Based on the obtained information, the mentioned insurgent had sent some emissaries to Tunisia and Algeria, which made a considerable effect on the Muslim natives of these two countries. If preserving Egypt was utterly entrusted to England, it would be problematic to accomplish such a mission. Also, leaving the territories up to the first cataract to the mentioned insurgent, would lead to enhance his influence, as well as the growth of his power. With respect to sending the Indian soldiers, whose majority were Muslims, it would be extremely risky. In addition, there was concern that this matter would lead to the emergence of turmoil and chaos in India, which was considered one of England's possessions. Also, there were 45 million Indian Muslims. At the same time, sending 30,000 English soldiers would be an extremely considerable sacrifice, with respect to cost and life. Perhaps the optimal solution to this problem would be sending 20,000 Ottoman soldiers. The fact that such soldiers were also Muslims, ought to be taken into consideration. It is observed that all Muslims believe in the emergence of a new Messiah. With respect to the Mahdi, he was considered as pooling the required traits pertaining to the Messiah. Based on such, he was enabled to skillfully deceive his followers. In case al Mahdi accomplished subsequent victories, the Muslim soldiers, who would be sent to destroy him, would, beyond any doubt, join him.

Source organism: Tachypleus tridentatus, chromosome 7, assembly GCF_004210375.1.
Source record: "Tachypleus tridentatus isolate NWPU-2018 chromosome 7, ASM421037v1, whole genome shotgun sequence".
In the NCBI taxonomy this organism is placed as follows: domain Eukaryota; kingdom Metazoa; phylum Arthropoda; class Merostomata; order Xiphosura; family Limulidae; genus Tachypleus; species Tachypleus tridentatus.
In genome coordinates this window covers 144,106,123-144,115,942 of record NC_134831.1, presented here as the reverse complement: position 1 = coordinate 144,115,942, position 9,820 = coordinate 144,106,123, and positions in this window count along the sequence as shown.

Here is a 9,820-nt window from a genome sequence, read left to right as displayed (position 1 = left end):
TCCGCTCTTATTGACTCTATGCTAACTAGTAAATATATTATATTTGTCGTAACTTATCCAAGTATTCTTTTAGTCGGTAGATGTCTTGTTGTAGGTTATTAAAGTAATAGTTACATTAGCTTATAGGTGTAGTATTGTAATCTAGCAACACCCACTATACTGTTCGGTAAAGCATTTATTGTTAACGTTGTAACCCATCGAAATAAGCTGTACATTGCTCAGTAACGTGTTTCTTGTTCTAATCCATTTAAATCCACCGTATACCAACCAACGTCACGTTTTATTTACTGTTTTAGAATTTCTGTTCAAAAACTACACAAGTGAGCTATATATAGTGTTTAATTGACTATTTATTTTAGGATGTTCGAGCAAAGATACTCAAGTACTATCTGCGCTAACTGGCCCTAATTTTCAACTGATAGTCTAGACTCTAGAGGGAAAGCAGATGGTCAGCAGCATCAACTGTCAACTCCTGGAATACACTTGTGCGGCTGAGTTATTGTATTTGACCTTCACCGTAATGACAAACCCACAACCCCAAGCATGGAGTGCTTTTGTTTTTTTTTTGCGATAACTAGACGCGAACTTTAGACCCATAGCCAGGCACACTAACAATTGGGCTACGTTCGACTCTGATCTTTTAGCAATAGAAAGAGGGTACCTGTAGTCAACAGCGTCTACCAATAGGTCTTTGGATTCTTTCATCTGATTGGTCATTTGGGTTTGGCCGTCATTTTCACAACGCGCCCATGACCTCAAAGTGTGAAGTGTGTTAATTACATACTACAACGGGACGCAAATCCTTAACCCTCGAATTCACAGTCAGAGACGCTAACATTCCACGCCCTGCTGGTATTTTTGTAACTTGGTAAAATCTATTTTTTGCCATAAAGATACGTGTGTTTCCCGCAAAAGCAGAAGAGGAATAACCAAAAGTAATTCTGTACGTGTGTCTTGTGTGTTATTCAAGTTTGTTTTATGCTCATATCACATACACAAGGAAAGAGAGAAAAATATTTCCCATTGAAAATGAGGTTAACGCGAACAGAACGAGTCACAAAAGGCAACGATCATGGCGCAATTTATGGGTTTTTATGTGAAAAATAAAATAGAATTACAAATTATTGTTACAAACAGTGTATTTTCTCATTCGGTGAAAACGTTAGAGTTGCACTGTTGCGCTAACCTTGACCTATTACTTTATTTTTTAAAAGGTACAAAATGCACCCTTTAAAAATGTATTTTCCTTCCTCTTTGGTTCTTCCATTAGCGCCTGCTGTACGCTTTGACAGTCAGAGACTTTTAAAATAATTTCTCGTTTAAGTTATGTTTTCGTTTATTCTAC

Y.A.HUS 175,40

 

 

 

 

Y.A.HUS 175,58 Y.A.HUS 175,58

 

 

 

 

 

 

 

 

 

 

 

 

Y.A.HUS 176,79

 

 

 

 

 

 

 

 

 

 


[1]  CENGIZ ORHONLU, OSMANLIIMPARATORLUGU NUN GUNEY SIYASETI-HABES EYALETI,ANKARA,1996, P. 1.

[2]  For more details on the subject, see: al NaÌ'm Mohammed U'thmān  al Kabāshi: "Establishment of Sawākin Brigade, Ad-Darah, magazine of Darat King Abdulaziz, issue 4, year 38, Shawal 1433H. pp. 195-211.

[3]  BOA, Y. A. HUS 175/58.

[4]  BOA, Y. A.HUS !&%/40.

[5]  BOA, y. A. HUS 176/79.

[6]  BOA. Y. A. HUS 175/119.   

[7]  BOA. Y. A. HUS 176/36.

[8] BOA, MV 1/30

[9]  BOA, Y. A. HUS 27/10.

[10]  BOA. Y. EE 118/23.

[11]  BOA. Y. EE 118/16.